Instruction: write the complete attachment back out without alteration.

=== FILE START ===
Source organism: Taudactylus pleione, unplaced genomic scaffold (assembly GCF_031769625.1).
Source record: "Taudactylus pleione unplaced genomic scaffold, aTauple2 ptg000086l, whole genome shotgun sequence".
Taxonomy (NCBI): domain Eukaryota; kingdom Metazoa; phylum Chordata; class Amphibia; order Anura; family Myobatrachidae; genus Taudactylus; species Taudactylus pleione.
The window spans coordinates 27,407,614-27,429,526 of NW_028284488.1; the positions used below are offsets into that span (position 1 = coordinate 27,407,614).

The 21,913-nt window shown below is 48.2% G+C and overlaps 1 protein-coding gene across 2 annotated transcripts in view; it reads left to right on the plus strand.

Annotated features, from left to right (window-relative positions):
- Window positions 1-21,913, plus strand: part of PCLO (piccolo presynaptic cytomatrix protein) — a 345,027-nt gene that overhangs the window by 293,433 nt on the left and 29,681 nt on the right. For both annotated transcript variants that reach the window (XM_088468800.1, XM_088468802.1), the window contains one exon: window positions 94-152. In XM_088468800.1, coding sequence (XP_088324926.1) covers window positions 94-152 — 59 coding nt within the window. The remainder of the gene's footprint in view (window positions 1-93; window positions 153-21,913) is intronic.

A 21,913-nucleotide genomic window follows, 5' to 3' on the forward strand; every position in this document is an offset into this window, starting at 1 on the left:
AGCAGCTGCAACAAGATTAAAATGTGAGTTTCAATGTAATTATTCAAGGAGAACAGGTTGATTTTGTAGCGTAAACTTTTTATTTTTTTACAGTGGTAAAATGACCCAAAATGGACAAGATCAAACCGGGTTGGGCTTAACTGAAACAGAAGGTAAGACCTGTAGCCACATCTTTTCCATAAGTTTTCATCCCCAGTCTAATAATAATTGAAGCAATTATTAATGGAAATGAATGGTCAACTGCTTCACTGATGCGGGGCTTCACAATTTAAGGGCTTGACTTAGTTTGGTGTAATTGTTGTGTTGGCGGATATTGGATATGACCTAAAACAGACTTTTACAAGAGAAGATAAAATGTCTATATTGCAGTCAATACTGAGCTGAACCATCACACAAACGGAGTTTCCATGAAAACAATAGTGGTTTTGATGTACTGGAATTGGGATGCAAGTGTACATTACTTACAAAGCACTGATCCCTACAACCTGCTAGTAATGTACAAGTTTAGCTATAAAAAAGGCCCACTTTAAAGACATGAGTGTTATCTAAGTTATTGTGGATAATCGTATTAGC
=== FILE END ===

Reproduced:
Source organism: Taudactylus pleione, unplaced genomic scaffold (assembly GCF_031769625.1).
Source record: "Taudactylus pleione unplaced genomic scaffold, aTauple2 ptg000086l, whole genome shotgun sequence".
Taxonomy (NCBI): domain Eukaryota; kingdom Metazoa; phylum Chordata; class Amphibia; order Anura; family Myobatrachidae; genus Taudactylus; species Taudactylus pleione.
The window spans coordinates 27,407,614-27,429,526 of NW_028284488.1; the positions used below are offsets into that span (position 1 = coordinate 27,407,614).

The 21,913-nt window shown below is 48.2% G+C and overlaps 1 protein-coding gene across 2 annotated transcripts in view; it reads left to right on the plus strand.

Annotated features, from left to right (window-relative positions):
- Window positions 1-21,913, plus strand: part of PCLO (piccolo presynaptic cytomatrix protein) — a 345,027-nt gene that overhangs the window by 293,433 nt on the left and 29,681 nt on the right. For both annotated transcript variants that reach the window (XM_088468800.1, XM_088468802.1), the window contains one exon: window positions 94-152. In XM_088468800.1, coding sequence (XP_088324926.1) covers window positions 94-152 — 59 coding nt within the window. The remainder of the gene's footprint in view (window positions 1-93; window positions 153-21,913) is intronic.

A 21,913-nucleotide genomic window follows, 5' to 3' on the forward strand; every position in this document is an offset into this window, starting at 1 on the left:
AGCAGCTGCAACAAGATTAAAATGTGAGTTTCAATGTAATTATTCAAGGAGAACAGGTTGATTTTGTAGCGTAAACTTTTTATTTTTTTACAGTGGTAAAATGACCCAAAATGGACAAGATCAAACCGGGTTGGGCTTAACTGAAACAGAAGGTAAGACCTGTAGCCACATCTTTTCCATAAGTTTTCATCCCCAGTCTAATAATAATTGAAGCAATTATTAATGGAAATGAATGGTCAACTGCTTCACTGATGCGGGGCTTCACAATTTAAGGGCTTGACTTAGTTTGGTGTAATTGTTGTGTTGGCGGATATTGGATATGACCTAAAACAGACTTTTACAAGAGAAGATAAAATGTCTATATTGCAGTCAATACTGAGCTGAACCATCACACAAACGGAGTTTCCATGAAAACAATAGTGGTTTTGATGTACTGGAATTGGGATGCAAGTGTACATTACTTACAAAGCACTGATCCCTACAACCTGCTAGTAATGTACAAGTTTAGCTATAAAAAAGGCCCACTTTAAAGACATGAGTGTTATCTAAGTTATTGTGGATAATCGTATTAGC